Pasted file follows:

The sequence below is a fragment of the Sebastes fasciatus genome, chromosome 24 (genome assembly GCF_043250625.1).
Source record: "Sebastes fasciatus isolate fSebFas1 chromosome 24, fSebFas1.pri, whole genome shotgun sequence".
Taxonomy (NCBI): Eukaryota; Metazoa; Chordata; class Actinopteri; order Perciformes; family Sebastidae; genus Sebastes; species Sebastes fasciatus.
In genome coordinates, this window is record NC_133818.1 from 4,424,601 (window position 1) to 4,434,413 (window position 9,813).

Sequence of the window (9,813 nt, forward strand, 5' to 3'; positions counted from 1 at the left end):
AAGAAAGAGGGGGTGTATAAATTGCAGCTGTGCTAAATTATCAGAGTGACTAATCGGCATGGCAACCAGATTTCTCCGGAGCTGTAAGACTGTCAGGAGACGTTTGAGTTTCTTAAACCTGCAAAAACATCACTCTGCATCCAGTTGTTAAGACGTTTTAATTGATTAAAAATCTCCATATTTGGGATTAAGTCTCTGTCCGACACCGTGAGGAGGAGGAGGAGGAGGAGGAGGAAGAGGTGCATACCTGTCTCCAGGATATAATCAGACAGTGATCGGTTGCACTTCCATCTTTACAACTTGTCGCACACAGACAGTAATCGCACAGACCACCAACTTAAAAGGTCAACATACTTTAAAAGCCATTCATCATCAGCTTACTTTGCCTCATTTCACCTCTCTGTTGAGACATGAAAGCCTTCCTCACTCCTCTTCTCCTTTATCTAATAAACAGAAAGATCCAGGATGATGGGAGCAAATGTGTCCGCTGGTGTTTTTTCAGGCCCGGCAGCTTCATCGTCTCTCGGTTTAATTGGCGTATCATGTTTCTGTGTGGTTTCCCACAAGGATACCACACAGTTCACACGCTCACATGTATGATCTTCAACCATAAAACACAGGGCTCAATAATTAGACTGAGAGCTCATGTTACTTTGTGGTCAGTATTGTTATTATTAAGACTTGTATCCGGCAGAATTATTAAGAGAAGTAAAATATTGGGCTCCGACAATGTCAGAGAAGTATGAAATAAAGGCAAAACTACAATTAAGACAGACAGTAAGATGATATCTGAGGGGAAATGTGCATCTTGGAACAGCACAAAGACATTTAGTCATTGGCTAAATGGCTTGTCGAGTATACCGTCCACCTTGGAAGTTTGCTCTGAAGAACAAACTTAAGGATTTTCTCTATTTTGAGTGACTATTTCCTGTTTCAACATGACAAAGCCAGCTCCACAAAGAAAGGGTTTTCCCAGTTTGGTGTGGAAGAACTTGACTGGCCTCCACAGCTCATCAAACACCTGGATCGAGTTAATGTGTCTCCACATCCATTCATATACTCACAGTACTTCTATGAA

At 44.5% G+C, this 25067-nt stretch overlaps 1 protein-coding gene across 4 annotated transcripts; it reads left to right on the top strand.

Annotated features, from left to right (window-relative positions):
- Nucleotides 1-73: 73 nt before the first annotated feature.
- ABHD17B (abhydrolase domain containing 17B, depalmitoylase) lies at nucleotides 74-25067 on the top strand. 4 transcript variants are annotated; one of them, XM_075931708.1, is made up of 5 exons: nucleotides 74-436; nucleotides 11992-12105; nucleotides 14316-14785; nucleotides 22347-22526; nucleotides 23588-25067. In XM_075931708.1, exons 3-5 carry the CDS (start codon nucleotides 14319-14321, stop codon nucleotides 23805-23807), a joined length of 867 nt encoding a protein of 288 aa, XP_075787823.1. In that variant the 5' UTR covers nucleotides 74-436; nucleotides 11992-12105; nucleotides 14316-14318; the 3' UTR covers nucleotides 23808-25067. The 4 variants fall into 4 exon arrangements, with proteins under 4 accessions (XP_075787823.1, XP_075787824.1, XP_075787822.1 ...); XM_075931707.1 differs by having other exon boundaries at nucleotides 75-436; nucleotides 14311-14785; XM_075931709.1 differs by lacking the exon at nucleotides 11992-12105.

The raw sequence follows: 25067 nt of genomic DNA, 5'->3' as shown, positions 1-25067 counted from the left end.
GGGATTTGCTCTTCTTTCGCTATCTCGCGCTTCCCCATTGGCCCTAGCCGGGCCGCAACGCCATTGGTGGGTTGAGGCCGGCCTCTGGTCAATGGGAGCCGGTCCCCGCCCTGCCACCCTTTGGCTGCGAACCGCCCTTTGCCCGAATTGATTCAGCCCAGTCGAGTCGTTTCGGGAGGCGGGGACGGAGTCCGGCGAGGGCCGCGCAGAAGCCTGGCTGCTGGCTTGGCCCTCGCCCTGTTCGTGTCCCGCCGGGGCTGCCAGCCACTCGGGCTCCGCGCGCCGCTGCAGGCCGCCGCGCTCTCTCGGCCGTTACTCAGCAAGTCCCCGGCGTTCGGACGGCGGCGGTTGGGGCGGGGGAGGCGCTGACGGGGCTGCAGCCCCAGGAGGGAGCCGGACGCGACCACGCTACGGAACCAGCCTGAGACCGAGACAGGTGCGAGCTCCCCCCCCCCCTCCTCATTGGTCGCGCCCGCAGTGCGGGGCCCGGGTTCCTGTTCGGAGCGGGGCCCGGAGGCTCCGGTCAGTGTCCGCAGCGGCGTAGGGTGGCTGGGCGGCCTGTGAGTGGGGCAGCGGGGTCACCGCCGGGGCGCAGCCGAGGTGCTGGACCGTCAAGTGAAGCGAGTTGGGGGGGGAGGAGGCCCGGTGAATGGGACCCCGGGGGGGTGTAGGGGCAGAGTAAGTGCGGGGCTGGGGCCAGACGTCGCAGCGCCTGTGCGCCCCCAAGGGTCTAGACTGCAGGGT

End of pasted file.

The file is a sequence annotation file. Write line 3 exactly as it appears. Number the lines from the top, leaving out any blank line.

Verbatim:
Taxonomy (NCBI): Eukaryota; Metazoa; Chordata; class Actinopteri; order Perciformes; family Sebastidae; genus Sebastes; species Sebastes fasciatus.